Endurance can not be bought in a can, it must be cultivated. With the right attitude, Antaiji becomes a place for transformation; resisiting the samu and the sesshins will only make things worse, accepting them for what they are - make you flow. How would your life change for the better if you had access to more inner strength (endurance)?
For me, Antaiji is both hard practice and great fun. With a young abbot, you can't go wrong; how about a camp-fire under the stars or a day at the beach, with norkling and packed-lunches?
I could not imagine a stay at Antaiji without the exchange of experiences with my fellow practioners.
Thank you for reading my input.
Kindness is happiness.
"We can't do anything."
Who is to be held responsible for the Salin attack in the Tokyo subway ten years ago? No-one but the Aum cult itself of course. On the other hand, many Buddhists excuse themselves by saying that this cult is only pseudo-Buddhist and that the attack therefore has nothing to do with them. But this is not true. It goes without saying that there is nothing "Buddhist" about the attack. But this event, just as any other event, can not be singled out from its wider context, and the Buddhist community, especially the Japanese Buddhist community, is part of this context. I was impressed by the honesty of the Rinzai and Ôbaku officials, who called the attack not just a problem on the side of the Aum cult, but "our problem", and even went so far to say that if we do not solve this problem, a second or third attack of this kind might occur any time. So what answer do the officials give to their own question: "What can we do?"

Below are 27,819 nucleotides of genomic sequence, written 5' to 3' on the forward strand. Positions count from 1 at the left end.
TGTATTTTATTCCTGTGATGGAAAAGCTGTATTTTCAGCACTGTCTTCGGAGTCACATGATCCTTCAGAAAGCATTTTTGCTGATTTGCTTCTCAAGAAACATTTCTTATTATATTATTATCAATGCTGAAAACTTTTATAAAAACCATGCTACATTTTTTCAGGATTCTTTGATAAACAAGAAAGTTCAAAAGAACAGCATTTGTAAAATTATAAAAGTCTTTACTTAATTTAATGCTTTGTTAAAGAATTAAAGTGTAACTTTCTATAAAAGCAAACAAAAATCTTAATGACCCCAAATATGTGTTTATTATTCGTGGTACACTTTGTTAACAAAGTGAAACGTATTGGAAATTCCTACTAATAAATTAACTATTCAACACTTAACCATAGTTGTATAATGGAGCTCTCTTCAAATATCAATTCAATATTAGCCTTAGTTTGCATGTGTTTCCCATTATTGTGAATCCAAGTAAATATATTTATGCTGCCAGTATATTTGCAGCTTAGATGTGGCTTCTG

Quite surprisingly, their answer is: "We can't do anything."
At the beginning of their symposium, the discussion had still focused on concrete questions like what monastery could take how many refugee Aum believers and how food and bedding could be provided for those refugees who's numbers might go into the hundreds. The officials learned quite soon though that there was no news of any Aum followers having asked for help or asylum at any Zen monastery. No-one on the side of the disappointed Aum believers seemed to expect the Zen priests to do anything. And on the side of the Zen priests it also seemed to be no-one but the officials in the sect's headquarters who asked themselves: "What can we do now?" On the level of the single family temples, which account for 99% of the Zen sect, no-one ever was interested in the problem posed by Aum. Even though the incident might be mentioned during the conversation of the priest with the parishioners after a funeral ceremony, neither the priest nor the parishioners would treat the topic as a religious or Buddhist one, not to speak of thinking of it as their "own problem". Aum was just another social event that produced gossip, and not much more. So no-one basically expected the Zen Budddhists to do anything - no-one in Japanese society in general, where Buddhism is considered to be just another way to make easy moeny, nor the Aum followers, who never trusted the Buddhist establishment in the first place, nor the Buddhist clerics themselves, because they are busy performing funerals.
The questions remains then why the officials at the top of the sect would talk so much about Aum being "our problem", if nothing of that concern is shared by the individual priests in local or city temples. How come that the consciousness inside the Zen sect is so divided? Let's search for some reasons next month.
to be continued ... (Muho)